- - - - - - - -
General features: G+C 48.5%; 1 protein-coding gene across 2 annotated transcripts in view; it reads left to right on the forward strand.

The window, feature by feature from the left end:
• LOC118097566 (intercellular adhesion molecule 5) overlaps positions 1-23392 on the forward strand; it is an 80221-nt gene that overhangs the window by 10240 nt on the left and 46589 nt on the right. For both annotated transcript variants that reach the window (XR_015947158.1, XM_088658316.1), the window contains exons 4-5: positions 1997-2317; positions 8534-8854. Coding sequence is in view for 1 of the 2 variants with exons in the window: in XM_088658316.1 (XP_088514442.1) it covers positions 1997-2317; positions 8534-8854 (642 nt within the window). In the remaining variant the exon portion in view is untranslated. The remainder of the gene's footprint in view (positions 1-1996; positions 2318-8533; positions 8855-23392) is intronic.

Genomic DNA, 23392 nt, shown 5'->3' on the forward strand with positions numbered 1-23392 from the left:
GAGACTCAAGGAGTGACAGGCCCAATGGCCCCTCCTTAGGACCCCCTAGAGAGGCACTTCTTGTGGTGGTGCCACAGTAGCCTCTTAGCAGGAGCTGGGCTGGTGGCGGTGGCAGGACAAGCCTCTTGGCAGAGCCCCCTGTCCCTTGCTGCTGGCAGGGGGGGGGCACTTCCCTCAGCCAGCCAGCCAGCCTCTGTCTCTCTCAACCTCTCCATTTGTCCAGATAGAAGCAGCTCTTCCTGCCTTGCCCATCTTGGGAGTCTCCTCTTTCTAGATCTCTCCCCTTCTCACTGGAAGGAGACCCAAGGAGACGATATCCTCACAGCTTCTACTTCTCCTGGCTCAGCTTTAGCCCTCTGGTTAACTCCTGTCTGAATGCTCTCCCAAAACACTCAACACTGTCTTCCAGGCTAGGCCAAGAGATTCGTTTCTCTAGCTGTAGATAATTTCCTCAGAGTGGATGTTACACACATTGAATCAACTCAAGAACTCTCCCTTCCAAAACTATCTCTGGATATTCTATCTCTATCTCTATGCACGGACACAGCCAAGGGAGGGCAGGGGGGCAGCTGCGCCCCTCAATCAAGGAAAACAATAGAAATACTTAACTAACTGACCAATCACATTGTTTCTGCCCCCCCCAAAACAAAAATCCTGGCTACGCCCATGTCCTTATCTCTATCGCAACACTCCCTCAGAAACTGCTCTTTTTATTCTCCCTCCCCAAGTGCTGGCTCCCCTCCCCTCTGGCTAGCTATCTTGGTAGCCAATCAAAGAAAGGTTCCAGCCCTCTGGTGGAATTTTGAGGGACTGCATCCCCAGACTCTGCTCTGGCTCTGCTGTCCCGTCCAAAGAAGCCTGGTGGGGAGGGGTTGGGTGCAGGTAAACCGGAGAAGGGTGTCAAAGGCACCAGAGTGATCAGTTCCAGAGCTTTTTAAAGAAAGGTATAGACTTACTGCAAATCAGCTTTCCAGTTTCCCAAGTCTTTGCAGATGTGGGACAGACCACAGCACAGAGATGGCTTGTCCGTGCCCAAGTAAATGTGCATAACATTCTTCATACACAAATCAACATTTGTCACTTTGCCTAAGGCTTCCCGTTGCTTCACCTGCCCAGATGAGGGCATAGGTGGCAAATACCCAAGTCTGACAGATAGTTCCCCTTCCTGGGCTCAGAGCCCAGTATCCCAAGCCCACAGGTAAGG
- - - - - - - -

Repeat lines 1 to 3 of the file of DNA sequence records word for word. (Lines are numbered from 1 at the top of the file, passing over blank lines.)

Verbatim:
General features: G+C 48.5%; 1 protein-coding gene across 2 annotated transcripts in view; it reads left to right on the forward strand.

The window, feature by feature from the left end:
• LOC118097566 (intercellular adhesion molecule 5) overlaps positions 1-23392 on the forward strand; it is an 80221-nt gene that overhangs the window by 10240 nt on the left and 46589 nt on the right. For both annotated transcript variants that reach the window (XR_015947158.1, XM_088658316.1), the window contains exons 4-5: positions 1997-2317; positions 8534-8854. Coding sequence is in view for 1 of the 2 variants with exons in the window: in XM_088658316.1 (XP_088514442.1) it covers positions 1997-2317; positions 8534-8854 (642 nt within the window). In the remaining variant the exon portion in view is untranslated. The remainder of the gene's footprint in view (positions 1-1996; positions 2318-8533; positions 8855-23392) is intronic.